From what is arguably the first computer, designed by John von Neumann, to the hip languages like Golang, Swift and Hack today, programming has evolved in interesting ways. The infographic in this article (which you can also download as one image) shows a brief history of programming, from the 1950s to the 2000s
Connecting the dots forward.
One of the most interesting developments in my opinion is the audience capable of working with a programming language. The first computers had to be programmed completely by hand, entering the zeroes and ones by means of punch cards. This meant that a high degree of knowledge was needed and only highly educated mathematicians could program computers.
With the introduction of programming languages, the process was simplified. Programmers could now simply type their program, after which another program called a compiler would translate it into the zeroes and ones that the computer needs. This revolution meant that not only mathematicians could program, more people were now able to learn the conceptual ideas behind a programming language.
When computers became more popular in the 1980s, so did programming. With the C programming language, computers could be programmed in new ways. Operating systems such as Unix and Windows were becoming more powerful and allowed people that couldn’t program themselves to use computers too.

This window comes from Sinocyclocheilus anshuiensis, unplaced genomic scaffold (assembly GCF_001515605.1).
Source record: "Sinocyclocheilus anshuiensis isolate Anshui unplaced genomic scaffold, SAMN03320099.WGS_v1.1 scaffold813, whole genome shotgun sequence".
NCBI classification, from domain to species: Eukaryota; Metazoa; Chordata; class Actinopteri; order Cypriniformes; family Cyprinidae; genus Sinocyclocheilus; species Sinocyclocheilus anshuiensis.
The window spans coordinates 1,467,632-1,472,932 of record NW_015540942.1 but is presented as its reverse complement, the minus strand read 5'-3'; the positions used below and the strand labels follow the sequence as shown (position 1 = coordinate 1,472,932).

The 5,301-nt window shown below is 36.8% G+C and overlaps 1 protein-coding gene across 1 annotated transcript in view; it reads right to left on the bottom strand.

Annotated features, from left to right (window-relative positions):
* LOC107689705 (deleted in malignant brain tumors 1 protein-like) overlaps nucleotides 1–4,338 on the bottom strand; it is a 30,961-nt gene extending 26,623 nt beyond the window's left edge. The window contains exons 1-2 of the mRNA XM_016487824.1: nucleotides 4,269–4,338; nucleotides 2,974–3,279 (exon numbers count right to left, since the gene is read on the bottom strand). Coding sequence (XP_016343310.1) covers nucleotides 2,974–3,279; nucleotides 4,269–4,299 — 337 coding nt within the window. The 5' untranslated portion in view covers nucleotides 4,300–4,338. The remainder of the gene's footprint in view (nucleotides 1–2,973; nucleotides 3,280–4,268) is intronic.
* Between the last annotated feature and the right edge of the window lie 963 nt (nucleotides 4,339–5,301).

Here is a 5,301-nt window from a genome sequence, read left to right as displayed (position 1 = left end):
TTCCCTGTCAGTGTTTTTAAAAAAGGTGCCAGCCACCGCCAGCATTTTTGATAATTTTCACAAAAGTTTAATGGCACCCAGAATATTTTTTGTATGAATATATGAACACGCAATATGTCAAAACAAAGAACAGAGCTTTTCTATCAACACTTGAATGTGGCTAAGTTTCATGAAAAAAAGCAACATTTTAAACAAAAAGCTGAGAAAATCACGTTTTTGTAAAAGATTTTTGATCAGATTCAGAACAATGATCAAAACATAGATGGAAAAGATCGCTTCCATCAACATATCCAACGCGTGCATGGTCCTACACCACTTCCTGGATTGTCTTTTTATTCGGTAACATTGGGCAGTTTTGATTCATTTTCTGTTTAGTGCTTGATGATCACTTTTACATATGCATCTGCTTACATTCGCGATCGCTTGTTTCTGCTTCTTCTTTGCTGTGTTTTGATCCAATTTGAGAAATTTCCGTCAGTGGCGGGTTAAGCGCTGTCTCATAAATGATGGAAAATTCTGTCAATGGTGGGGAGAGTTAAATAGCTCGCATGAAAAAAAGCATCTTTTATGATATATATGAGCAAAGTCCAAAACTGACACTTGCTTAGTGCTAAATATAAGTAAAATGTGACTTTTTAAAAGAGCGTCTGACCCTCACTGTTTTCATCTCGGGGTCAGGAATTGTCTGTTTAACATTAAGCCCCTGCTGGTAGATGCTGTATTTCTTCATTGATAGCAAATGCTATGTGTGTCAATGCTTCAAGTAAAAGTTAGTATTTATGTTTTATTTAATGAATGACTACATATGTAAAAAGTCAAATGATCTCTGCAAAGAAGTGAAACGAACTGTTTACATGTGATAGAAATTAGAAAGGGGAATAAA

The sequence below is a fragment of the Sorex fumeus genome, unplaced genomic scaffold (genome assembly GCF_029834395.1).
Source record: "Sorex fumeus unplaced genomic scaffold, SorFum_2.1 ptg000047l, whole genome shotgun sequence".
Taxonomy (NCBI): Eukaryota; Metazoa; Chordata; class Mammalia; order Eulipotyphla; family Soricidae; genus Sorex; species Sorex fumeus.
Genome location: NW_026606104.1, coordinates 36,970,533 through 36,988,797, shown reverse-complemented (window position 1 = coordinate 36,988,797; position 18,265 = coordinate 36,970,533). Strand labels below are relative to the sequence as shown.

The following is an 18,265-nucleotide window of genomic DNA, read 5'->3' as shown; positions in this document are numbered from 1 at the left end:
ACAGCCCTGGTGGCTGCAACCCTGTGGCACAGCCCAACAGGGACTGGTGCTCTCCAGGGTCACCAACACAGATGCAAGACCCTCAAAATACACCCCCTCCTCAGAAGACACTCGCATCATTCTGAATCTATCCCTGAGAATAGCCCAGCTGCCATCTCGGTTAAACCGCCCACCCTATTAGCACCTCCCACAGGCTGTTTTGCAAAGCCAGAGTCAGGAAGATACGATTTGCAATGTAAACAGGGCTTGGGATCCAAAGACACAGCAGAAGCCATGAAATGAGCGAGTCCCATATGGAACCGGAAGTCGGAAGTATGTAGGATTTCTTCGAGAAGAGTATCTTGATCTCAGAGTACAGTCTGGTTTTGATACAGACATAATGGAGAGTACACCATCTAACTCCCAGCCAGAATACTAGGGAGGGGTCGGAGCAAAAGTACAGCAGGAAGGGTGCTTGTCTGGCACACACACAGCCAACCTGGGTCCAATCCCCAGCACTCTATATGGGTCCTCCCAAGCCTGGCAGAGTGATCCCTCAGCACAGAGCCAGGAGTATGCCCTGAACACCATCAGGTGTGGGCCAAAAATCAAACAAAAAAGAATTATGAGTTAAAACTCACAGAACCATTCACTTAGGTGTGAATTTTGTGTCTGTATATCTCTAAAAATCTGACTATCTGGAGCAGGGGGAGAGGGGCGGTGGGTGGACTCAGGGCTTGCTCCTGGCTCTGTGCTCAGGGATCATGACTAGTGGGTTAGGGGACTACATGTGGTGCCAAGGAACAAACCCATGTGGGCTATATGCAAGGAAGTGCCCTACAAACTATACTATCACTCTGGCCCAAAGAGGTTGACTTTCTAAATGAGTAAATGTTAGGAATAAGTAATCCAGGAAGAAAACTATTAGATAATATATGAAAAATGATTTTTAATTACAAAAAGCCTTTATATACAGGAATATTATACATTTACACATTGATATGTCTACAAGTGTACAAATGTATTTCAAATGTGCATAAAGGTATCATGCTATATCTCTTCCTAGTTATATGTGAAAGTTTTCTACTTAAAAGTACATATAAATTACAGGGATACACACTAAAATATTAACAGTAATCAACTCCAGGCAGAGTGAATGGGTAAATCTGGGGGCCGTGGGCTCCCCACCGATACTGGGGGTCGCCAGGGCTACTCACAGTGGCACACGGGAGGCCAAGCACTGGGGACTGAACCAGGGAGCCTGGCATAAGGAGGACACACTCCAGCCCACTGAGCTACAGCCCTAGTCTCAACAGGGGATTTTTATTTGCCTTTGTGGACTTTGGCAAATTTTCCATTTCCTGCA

Today almost everyone can use a computer, even toddlers. And the same shift in the target audience of programming continues, with ever simpler and more powerful languages and platforms allowing more people to program a computer.
I believe that what the world needs is to make it easier to tell a computer what to do. In fact, making more people able to make software, is one of the biggest productivity improvements possible. We can achieve this not by teaching more people the intricate knowledge required to write programming language, but rather by making the process of telling the computer what to do easier and easier.